1. The ACI Code (1995) gives conservative predictions for a wide range of vertical web reinforcement ratios, main longitudinal reinforcement ratios and all sizes of beams. 2. ACI Code (1995) gives close values for ultimate strength of HSC deep beams although it not considering the opening. 3. The deep beam provision in both the ACI Code (1995) and the Egyptian Code ECP-2001 insure safe designs for HSC deep beams. 4. The ultimate strength calculated from the ACI Code (1999) and Appendix A of the ACI (318-2002) Code are shown to be conservative with 25 % degree of conservatism. 5. The ultimate strength predictions by the ACI Code (1989) tend to be unconservative, while the design equation in the CIRIA Guide 2 (1984) and the Canadian Code (1994) (based on a strut-and-tie model) overestimate the capacity of HSC deep beams.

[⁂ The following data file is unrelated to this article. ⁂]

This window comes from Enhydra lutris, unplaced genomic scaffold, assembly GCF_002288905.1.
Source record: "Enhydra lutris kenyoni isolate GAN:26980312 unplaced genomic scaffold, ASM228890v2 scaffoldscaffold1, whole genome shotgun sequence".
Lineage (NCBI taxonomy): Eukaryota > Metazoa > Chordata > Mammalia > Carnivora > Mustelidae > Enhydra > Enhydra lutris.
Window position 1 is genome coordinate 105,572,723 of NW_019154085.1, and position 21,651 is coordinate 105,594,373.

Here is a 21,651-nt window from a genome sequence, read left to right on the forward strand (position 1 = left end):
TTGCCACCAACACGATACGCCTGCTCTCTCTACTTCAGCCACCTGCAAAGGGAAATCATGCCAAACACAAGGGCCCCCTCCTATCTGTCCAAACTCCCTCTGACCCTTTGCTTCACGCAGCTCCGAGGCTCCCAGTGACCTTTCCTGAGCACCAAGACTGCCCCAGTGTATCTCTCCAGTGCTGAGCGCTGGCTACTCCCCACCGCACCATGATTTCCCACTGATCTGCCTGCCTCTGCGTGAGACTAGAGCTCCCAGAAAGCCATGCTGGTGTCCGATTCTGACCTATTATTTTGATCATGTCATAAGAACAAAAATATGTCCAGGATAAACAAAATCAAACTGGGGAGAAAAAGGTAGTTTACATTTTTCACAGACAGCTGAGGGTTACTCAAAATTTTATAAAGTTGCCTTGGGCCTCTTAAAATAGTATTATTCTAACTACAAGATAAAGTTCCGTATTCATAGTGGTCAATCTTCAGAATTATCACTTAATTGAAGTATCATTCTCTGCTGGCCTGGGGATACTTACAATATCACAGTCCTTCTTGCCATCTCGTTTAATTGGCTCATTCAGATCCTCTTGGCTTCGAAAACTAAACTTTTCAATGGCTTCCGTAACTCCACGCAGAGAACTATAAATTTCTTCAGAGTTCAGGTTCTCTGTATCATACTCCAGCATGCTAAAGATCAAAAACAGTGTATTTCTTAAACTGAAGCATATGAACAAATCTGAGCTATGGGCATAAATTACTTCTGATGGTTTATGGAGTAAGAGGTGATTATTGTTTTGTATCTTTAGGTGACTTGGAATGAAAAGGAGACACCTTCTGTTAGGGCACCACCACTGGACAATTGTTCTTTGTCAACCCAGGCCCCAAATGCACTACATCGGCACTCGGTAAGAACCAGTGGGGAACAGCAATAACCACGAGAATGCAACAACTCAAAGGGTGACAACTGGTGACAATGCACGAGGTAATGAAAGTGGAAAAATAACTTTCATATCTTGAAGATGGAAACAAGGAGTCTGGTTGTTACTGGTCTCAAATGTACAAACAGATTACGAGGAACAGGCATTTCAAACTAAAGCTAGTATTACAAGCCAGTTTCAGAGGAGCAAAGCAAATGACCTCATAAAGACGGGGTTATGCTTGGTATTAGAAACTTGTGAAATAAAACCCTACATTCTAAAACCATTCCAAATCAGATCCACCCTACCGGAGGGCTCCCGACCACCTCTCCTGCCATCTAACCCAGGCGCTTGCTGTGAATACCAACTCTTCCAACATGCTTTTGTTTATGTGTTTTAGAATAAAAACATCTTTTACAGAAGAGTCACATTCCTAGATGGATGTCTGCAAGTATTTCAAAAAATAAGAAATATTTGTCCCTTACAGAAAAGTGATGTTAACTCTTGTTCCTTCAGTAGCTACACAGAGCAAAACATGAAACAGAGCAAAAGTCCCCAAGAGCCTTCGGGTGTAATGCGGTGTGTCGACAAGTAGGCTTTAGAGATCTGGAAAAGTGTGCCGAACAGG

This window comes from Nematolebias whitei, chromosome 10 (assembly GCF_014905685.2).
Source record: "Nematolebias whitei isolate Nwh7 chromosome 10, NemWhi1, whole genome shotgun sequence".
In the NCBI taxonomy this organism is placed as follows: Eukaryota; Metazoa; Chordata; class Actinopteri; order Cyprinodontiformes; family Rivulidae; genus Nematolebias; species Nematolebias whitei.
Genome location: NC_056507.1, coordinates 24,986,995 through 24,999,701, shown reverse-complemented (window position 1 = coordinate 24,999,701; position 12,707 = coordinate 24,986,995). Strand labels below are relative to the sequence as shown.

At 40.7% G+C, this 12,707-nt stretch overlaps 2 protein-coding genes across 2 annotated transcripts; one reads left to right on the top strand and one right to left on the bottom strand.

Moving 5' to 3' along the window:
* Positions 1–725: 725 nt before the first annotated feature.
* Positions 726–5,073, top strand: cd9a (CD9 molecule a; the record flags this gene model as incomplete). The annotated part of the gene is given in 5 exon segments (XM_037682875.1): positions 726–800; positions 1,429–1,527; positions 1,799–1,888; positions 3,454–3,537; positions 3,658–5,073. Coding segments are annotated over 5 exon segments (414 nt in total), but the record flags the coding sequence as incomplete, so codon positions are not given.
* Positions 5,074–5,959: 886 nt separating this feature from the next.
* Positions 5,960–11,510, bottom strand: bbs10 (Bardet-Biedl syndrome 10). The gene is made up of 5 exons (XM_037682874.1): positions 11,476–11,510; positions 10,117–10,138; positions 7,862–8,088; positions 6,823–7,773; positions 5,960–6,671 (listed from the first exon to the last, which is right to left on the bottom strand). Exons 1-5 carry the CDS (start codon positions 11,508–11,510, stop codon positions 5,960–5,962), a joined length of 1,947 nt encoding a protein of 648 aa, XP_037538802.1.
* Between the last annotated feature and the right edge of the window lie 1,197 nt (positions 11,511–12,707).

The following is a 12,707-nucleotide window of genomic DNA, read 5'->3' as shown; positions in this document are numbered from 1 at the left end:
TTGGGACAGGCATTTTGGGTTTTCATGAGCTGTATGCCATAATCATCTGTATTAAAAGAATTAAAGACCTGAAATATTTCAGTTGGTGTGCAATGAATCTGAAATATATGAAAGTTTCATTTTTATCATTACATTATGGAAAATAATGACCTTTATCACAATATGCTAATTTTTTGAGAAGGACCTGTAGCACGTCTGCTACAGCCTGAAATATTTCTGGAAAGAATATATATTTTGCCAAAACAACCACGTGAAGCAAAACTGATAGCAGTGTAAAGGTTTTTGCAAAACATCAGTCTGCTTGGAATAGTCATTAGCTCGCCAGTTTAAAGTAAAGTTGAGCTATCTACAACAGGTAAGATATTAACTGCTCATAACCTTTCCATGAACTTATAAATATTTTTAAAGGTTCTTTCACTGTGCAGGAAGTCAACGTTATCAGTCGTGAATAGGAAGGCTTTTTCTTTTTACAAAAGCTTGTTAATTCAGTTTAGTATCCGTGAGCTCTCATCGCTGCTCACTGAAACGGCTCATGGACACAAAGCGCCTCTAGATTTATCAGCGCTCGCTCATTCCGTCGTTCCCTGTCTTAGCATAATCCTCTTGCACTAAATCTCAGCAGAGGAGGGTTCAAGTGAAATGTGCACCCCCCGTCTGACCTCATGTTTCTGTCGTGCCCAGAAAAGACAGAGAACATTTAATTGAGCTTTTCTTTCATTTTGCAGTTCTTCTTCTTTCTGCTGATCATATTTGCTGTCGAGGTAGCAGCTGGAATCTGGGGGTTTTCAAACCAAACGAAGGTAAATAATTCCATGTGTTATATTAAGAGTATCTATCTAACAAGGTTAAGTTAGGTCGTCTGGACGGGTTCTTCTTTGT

12. REFERENCES Abdel Hafez, A.A.M., (2000),"Nonlinear Analysis and Behavior of Reinforced Concrete Continuous Deep Beams", M.Sc. Thesis, Faculty of Engineering, Cairo University, 2000. ACI Committee 318, (1989),"Building Code Requirements for Reinforced Concrete and Commentary", American Concrete Institute, Detroit, 1989, pp. 353. ACI, American Concrete Institute, (1992),Building Code Requirements for Concrete and Masonry Structures, ACI Standard 531-92, Detroit, Michigan, 1992. ACI Committee 318, (1995),"Building Code Requirements for Reinforced Concrete, and Commentary", American Concrete Institute, Farmington Hills, Michigan, 1995, pp. 369. ACI Committee 318, (2002),"Building Code Requirements for Reinforced Concrete and Commentary ", American Concrete Institute, 2002. Aguilar, G., Matamoros, A.B., Montesions, G.J.P. , Ramirez, J.A., and Wight, J.K., (2002),"Experimental Evaluation of Design Procedures for Shear Strength of Deep Reinforced Concrete Beams", ACI Structural Journal, July-August 2002, pp. 539-548. Ali, M., (1993),"Application of Equilibrium Truss Models to Reinforced Concrete Deep Beams with Web Openings", M.Sc. Thesis, Cairo University, Egypt, 1993. ANSYS 7 (2004), Inc., ANSYS 7 Computer Program Manual, SAS IP., 2004. Ashour, S.A., Samman, T.A., and Radain, T.A., (1999),"Torsional Behavior of Reinforced High Strength Concrete Deep Beams", ACI Structural Journal, November December 1999, pp. 1049-1060. Ashour, A.F., (2000),"Shear Capacity of Reinforced Concrete Deep Beams", ASCE Structural Journal, September 2000, Vol. 126, No. 9, pp. 1045-1052. Averbuch, D., and Buhan, B., (1999),Shear Design of Reinforced Concrete Deep Beams: A Numerical Approach, Proceedings of Journal of Structural Engineering, March 1999, pp. 309-318. Bazant, Z., P., and Kim, J., K., (1984),Size Effect in Shear Failure of Longitudinally Reinforced Beams, ACI Journal, Proceedings Vol. 81, No. 5, September- October 1984, pp. 456-468. Bazant, Z., P., and Kazemi, M.,T., (1991), Size Effect on Diagonal Shear Failure of Beams without Stirrups, ACI Journal, Proceedings Vol. 88, No. 5, May-June 1991, pp. 268-274. Bazant, Z.P., (2002),Scaling of Structural Strength, Hermes Penton Science, London. CAN 3-A232-2-M94, (1994),"Design of Concrete Structures for Buildings", Canadian Standards Association, Rexdate, Ontario. Carrira, D.J., and Chu, K.H., (1986),Stress-Strain Relationship for Reinforced Concrete in Tension, ACI Journal Proceedings, Vol. 83, No. 1, January- February, 1986, pp. 21-28. CEB-FIB Model Code, (1991),"Final Draft Bulletin Information No. 203,204 and 205 ", Lausanne, 1991. Chen, B.S., Hagenberger and Breen, J.E., (2002),"Evaluation of Strut-and-Tie Modeling Applied to Dapped Beam with Opening", ACI Structural Journal, Vol. 99, No. 4, July-August 2002, pp. 445- 450.